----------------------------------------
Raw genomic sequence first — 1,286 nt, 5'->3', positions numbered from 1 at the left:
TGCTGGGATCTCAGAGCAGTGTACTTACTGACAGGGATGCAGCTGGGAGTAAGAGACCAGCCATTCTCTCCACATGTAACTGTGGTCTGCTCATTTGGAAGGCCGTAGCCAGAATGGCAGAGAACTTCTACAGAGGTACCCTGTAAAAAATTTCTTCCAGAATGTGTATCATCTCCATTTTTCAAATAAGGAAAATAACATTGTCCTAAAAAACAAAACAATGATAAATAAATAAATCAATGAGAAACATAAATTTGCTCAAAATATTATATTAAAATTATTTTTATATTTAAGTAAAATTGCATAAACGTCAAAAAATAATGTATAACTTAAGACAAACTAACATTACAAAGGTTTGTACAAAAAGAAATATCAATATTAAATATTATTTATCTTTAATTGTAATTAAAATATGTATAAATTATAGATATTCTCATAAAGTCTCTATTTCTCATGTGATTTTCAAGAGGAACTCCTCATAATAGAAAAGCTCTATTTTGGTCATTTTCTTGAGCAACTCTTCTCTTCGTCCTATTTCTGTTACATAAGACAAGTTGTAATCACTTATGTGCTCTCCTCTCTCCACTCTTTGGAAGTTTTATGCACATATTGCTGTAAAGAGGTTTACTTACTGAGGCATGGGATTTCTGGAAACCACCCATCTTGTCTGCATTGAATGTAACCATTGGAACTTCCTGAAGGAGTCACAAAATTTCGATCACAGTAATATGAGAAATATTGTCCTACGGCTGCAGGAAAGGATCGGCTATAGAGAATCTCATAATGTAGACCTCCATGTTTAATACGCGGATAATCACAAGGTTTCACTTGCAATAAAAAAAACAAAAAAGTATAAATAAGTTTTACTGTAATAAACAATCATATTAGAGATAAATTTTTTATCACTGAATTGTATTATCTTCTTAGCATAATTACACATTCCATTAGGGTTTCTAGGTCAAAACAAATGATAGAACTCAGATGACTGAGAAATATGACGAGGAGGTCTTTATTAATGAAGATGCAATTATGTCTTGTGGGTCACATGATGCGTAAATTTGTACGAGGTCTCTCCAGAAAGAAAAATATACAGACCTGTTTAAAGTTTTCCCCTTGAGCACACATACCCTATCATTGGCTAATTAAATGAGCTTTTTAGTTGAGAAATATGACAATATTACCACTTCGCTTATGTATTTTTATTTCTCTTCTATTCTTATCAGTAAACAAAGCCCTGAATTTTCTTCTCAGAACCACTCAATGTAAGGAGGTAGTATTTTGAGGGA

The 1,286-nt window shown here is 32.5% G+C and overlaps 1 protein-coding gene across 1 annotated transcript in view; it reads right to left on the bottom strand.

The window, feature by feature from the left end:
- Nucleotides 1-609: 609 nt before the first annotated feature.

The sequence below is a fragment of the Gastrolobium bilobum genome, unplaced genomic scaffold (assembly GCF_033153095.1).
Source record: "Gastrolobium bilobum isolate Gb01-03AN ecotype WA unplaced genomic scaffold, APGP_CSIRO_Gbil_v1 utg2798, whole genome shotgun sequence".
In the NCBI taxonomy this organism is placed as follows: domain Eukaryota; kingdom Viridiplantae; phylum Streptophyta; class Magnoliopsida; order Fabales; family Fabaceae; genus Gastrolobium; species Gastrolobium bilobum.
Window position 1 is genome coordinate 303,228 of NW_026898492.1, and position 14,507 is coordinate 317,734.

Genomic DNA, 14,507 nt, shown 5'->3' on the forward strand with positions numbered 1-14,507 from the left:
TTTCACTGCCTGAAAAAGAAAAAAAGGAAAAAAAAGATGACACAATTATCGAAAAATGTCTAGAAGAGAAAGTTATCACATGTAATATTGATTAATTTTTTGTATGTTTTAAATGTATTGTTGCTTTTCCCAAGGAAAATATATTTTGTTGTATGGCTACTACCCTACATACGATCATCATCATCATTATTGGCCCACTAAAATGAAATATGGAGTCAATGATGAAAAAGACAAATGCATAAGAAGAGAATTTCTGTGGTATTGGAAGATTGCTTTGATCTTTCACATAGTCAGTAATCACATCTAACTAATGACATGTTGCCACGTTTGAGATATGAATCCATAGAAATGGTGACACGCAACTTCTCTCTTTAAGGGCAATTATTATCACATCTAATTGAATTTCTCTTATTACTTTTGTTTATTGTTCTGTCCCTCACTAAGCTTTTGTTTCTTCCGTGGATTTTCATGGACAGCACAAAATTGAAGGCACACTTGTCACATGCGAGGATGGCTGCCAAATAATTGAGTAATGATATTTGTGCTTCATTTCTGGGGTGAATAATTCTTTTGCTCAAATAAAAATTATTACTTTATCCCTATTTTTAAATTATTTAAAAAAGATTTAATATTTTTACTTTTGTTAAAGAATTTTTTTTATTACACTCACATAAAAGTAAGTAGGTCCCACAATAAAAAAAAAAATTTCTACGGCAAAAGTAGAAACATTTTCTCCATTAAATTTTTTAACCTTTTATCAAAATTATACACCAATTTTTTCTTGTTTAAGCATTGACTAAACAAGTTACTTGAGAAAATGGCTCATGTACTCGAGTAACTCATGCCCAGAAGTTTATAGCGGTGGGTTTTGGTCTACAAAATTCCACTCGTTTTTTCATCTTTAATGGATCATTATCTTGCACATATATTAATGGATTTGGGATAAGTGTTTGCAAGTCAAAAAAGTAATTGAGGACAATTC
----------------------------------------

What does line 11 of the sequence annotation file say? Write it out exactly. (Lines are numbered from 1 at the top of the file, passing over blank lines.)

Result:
TTTCACTGCCTGAAAAAGAAAAAAAGGAAAAAAAAGATGACACAATTATCGAAAAATGTCTAGAAGAGAAAGTTATCACATGTAATATTGATTAATTTTTTGTATGTTTTAAATGTATTGTTGCTTTTCCCAAGGAAAATATATTTTGTTGTATGGCTACTACCCTACATACGATCATCATCATCATTATTGGCCCACTAAAATGAAATATGGAGTCAATGATGAAAAAGACAAATGCATAAGAAGAGAATTTCTGTGGTATTGGAAGATTGCTTTGATCTTTCACATAGTCAGTAATCACATCTAACTAATGACATGTTGCCACGTTTGAGATATGAATCCATAGAAATGGTGACACGCAACTTCTCTCTTTAAGGGCAATTATTATCACATCTAATTGAATTTCTCTTATTACTTTTGTTTATTGTTCTGTCCCTCACTAAGCTTTTGTTTCTTCCGTGGATTTTCATGGACAGCACAAAATTGAAGGCACACTTGTCACATGCGAGGATGGCTGCCAAATAATTGAGTAATGATATTTGTGCTTCATTTCTGGGGTGAATAATTCTTTTGCTCAAATAAAAATTATTACTTTATCCCTATTTTTAAATTATTTAAAAAAGATTTAATATTTTTACTTTTGTTAAAGAATTTTTTTTATTACACTCACATAAAAGTAAGTAGGTCCCACAATAAAAAAAAAAATTTCTACGGCAAAAGTAGAAACATTTTCTCCATTAAATTTTTTAACCTTTTATCAAAATTATACACCAATTTTTTCTTGTTTAAGCATTGACTAAACAAGTTACTTGAGAAAATGGCTCATGTACTCGAGTAACTCATGCCCAGAAGTTTATAGCGGTGGGTTTTGGTCTACAAAATTCCACTCGTTTTTTCATCTTTAATGGATCATTATCTTGCACATATATTAATGGATTTGGGATAAGTGTTTGCAAGTCAAAAAAGTAATTGAGGACAATTC